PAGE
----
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U.S. intelligence mining data from nine U.S. Internet companies in broad secret program

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posted on Jun, 7 2013 @ 01:23 PM
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With all the new technology we've become addicted to we've made it easy for them to spy. I don't know what they do with all the information or even if they could ever sort though it all. However it is obvious that they keep watch on a great deal of us.

Spy games has also become a for profit industry so what they can't use to incriminate you they can use to sell you something.

The world is a lot smaller and liberty and privacy is becoming more scarce.




posted on Jun, 7 2013 @ 01:27 PM
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reply to post by AntiNWO
 


You are right, is all about big corrupted private interest, because let face it, all the contracts to this spying going around is in the hands of private companies, working under the government.

Mining data, means the government gets his share of the information they want, the private companies gets the rest.



posted on Jun, 7 2013 @ 01:30 PM
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Regarding Prism Nicholas Carlson on Business Insider said:

"It's really easy to say that when you are reading about the choice between spying and not spying on Twitter or WashingtonPost.com and not actually having to make the choice between allowing the government to stop crazy people from blowing themselves up and murdering innocent people.

Read more: www.businessinsider.com... "

This man is either working for the government establishment, or is a useful idiot.

The USA was warned regarding the Boston bomber, but nothing happened. They knew to look out for this guy, and yet not one agency stepped in to stop it.

It appears to me that the purpose is more about spying on law abiding citizens than on terrorists. In fact I think terrorists are allowed, or even encouraged, to spread mayhem so that the general population become more accepting of government interference in their private lives.

When I read 1984 I thought how terrible that world is. Well now I get to live in its pages as I see the world, not just the US, but the whole world, slide into a totalitarian, control hungry regime.

The days of Lords and serfs are not far off.



posted on Jun, 7 2013 @ 01:38 PM
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reply to post by Phantom28804
 


Let be clear it is going to be use as a political tool by the Republicans for next elections but, be reassured that people are not as gullible as they used to be.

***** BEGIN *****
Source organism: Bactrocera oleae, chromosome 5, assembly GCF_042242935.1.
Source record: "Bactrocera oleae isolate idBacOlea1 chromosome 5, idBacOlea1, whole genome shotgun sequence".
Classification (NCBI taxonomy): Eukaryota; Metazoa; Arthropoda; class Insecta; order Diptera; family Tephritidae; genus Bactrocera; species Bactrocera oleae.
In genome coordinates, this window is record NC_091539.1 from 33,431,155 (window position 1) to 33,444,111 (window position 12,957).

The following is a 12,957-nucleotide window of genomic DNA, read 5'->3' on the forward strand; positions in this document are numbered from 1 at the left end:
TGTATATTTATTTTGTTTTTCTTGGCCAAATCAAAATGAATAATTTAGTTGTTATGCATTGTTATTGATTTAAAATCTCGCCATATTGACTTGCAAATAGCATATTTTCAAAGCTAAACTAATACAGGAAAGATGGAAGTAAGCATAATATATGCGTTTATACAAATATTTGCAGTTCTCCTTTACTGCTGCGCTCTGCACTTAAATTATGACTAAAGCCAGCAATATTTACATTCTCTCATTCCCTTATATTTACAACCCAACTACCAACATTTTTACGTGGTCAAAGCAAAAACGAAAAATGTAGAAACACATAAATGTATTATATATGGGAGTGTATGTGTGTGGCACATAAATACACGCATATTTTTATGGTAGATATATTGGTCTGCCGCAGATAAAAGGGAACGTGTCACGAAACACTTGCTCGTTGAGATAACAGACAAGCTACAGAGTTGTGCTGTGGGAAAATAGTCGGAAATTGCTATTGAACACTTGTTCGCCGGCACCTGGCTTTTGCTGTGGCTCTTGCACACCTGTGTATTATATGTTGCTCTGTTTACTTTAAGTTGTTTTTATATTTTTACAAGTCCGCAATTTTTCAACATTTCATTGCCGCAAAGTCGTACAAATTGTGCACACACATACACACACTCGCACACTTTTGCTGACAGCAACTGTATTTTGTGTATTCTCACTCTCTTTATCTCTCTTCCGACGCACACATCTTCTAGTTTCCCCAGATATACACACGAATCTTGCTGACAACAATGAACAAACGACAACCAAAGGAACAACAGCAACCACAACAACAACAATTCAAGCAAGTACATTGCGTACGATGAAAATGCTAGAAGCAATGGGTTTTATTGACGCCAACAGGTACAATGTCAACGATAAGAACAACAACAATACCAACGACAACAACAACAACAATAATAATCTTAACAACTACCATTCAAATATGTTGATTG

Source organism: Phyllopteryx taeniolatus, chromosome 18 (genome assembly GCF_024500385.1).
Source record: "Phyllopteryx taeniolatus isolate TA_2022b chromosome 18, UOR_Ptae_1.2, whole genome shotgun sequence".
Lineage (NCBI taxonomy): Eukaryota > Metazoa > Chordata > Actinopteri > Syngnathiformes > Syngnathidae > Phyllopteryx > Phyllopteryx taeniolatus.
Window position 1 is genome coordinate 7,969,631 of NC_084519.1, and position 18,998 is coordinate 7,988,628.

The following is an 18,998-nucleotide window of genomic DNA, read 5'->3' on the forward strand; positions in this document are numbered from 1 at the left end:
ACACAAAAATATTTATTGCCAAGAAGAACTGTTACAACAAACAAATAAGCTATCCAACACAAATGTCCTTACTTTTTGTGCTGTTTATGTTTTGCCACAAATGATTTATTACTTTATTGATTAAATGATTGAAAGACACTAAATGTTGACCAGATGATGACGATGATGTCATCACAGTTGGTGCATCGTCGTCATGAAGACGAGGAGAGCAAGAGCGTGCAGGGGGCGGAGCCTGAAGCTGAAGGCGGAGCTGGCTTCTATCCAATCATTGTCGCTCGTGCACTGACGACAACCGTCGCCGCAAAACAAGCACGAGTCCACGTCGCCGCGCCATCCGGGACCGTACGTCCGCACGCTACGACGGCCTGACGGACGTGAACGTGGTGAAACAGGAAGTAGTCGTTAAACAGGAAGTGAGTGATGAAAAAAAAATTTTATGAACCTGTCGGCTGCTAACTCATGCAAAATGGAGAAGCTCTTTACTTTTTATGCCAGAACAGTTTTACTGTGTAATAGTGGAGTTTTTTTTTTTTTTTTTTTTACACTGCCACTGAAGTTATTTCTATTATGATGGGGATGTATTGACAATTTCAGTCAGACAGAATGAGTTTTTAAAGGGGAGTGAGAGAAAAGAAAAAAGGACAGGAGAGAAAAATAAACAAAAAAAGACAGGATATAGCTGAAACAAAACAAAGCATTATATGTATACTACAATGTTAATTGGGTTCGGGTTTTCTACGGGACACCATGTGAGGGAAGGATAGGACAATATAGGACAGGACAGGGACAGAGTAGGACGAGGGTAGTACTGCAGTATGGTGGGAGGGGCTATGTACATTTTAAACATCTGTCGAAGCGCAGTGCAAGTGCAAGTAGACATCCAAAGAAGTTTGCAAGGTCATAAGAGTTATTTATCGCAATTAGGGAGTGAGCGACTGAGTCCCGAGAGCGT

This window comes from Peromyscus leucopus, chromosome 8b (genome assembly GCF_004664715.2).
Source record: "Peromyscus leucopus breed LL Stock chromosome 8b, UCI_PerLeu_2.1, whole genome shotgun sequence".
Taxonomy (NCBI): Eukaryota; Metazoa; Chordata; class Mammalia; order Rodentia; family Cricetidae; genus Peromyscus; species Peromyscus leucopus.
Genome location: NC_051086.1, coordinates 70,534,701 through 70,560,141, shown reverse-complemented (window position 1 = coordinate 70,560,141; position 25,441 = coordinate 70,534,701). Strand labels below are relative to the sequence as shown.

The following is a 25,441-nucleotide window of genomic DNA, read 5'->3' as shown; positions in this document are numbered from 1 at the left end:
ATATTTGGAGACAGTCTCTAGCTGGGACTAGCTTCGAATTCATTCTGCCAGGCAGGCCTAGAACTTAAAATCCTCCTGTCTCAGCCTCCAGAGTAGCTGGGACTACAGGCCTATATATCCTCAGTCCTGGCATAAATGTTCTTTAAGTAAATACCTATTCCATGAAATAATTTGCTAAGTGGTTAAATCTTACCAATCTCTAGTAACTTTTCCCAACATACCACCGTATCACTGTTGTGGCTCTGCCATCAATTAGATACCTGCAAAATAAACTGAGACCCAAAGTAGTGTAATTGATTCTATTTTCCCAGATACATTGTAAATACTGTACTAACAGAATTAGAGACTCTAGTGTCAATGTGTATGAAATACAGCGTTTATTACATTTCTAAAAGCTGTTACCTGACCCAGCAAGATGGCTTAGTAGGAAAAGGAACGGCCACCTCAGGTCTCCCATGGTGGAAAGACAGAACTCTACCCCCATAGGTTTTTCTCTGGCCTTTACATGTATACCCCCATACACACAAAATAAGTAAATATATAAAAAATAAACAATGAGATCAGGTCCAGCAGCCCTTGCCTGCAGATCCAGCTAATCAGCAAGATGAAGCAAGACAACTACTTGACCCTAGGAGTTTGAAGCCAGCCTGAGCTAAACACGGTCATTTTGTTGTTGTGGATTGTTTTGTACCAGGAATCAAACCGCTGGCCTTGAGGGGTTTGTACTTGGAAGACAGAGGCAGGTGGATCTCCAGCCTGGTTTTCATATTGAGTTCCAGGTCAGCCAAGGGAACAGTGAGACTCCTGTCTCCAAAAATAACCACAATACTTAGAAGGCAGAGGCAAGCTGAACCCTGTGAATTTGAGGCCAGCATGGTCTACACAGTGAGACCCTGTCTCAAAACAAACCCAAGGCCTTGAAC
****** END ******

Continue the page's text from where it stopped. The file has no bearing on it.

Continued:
We Know who started the spying, who pushed the Antipartiot act and who started the war on American citizens, but we also know that the Democrat President lie about putting a stop to the spying and to make government transparent, so at the end of the day the big question is have we lost our political system to corruption?, yes we have, we not longer can trust in any way form the two elite whores parties in the nation

Our political system and their crocks candidates are a mockery to Americas Democracy, core values and freedoms.
D



posted on Jun, 7 2013 @ 01:40 PM
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reply to post by DanZek
 


You should have seen Chamblis on TV like a moron talking about how good it was to have the government spying on us and taking our phone numbers, but one thing I notice in his face, the man look like he was panicking and ready to run



posted on Jun, 7 2013 @ 01:56 PM
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It's really interesting if you read closely into what the "tech giants" responses are to this "scandal." They all share very similar principles and I believe it's important we identify them. It seems as though they all would agree that they don't offer the government any direct or backdoor access to their data. Correct me if I'm wrong, but according to all the quotes from each corporations spokesperson, this doesn't mean they still can't (or don't) provide the government with a daily list of all communications. All what they're saying means is that they don't grant them direct access to their servers, something one can only hope to be completely true, as that would be completely illegal and unethical. Lastly, the main point made by almost all of the corporations, is that they all claim to require court orders for access to any of their data. However, we already know that a court order was granted to the government secretly through the federal court system, so this could (quite possibly would) fall into those circumstances. With all of this information in your head let's move onto the quotes themselves;